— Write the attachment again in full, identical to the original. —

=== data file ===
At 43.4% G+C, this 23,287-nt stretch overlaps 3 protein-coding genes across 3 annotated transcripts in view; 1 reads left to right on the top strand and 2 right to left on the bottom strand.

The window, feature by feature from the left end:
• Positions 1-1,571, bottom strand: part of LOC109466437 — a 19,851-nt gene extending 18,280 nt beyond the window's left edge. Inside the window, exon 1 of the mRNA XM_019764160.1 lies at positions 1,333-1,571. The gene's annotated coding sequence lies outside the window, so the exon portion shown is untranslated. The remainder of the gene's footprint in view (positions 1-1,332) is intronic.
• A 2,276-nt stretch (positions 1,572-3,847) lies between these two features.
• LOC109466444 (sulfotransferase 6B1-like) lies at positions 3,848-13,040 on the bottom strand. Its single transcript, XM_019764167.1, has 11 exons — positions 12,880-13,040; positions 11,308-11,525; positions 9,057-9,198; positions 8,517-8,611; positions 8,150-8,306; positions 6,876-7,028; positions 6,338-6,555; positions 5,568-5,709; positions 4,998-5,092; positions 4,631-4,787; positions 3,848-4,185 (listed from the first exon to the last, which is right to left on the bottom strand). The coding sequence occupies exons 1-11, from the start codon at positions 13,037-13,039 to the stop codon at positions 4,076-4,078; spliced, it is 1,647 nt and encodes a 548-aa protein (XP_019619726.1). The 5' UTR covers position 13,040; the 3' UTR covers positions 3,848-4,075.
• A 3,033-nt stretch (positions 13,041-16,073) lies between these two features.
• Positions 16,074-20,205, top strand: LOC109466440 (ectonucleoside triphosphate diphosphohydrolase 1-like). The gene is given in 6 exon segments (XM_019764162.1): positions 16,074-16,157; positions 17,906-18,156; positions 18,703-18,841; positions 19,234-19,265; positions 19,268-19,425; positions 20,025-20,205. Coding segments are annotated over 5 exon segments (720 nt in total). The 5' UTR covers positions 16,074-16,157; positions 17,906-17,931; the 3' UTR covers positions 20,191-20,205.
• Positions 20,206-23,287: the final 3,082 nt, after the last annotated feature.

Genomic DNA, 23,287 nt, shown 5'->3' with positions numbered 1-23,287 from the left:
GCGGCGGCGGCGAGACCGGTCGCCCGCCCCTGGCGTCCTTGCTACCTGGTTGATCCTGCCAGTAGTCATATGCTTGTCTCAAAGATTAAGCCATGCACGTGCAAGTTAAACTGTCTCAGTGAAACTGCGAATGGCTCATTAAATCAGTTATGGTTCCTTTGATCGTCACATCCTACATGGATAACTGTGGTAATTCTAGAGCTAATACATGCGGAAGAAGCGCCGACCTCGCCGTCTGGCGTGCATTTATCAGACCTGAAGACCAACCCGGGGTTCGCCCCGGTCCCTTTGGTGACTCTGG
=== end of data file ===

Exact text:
At 43.4% G+C, this 23,287-nt stretch overlaps 3 protein-coding genes across 3 annotated transcripts in view; 1 reads left to right on the top strand and 2 right to left on the bottom strand.

The window, feature by feature from the left end:
• Positions 1-1,571, bottom strand: part of LOC109466437 — a 19,851-nt gene extending 18,280 nt beyond the window's left edge. Inside the window, exon 1 of the mRNA XM_019764160.1 lies at positions 1,333-1,571. The gene's annotated coding sequence lies outside the window, so the exon portion shown is untranslated. The remainder of the gene's footprint in view (positions 1-1,332) is intronic.
• A 2,276-nt stretch (positions 1,572-3,847) lies between these two features.
• LOC109466444 (sulfotransferase 6B1-like) lies at positions 3,848-13,040 on the bottom strand. Its single transcript, XM_019764167.1, has 11 exons — positions 12,880-13,040; positions 11,308-11,525; positions 9,057-9,198; positions 8,517-8,611; positions 8,150-8,306; positions 6,876-7,028; positions 6,338-6,555; positions 5,568-5,709; positions 4,998-5,092; positions 4,631-4,787; positions 3,848-4,185 (listed from the first exon to the last, which is right to left on the bottom strand). The coding sequence occupies exons 1-11, from the start codon at positions 13,037-13,039 to the stop codon at positions 4,076-4,078; spliced, it is 1,647 nt and encodes a 548-aa protein (XP_019619726.1). The 5' UTR covers position 13,040; the 3' UTR covers positions 3,848-4,075.
• A 3,033-nt stretch (positions 13,041-16,073) lies between these two features.
• Positions 16,074-20,205, top strand: LOC109466440 (ectonucleoside triphosphate diphosphohydrolase 1-like). The gene is given in 6 exon segments (XM_019764162.1): positions 16,074-16,157; positions 17,906-18,156; positions 18,703-18,841; positions 19,234-19,265; positions 19,268-19,425; positions 20,025-20,205. Coding segments are annotated over 5 exon segments (720 nt in total). The 5' UTR covers positions 16,074-16,157; positions 17,906-17,931; the 3' UTR covers positions 20,191-20,205.
• Positions 20,206-23,287: the final 3,082 nt, after the last annotated feature.

Genomic DNA, 23,287 nt, shown 5'->3' with positions numbered 1-23,287 from the left:
GCGGCGGCGGCGAGACCGGTCGCCCGCCCCTGGCGTCCTTGCTACCTGGTTGATCCTGCCAGTAGTCATATGCTTGTCTCAAAGATTAAGCCATGCACGTGCAAGTTAAACTGTCTCAGTGAAACTGCGAATGGCTCATTAAATCAGTTATGGTTCCTTTGATCGTCACATCCTACATGGATAACTGTGGTAATTCTAGAGCTAATACATGCGGAAGAAGCGCCGACCTCGCCGTCTGGCGTGCATTTATCAGACCTGAAGACCAACCCGGGGTTCGCCCCGGTCCCTTTGGTGACTCTGG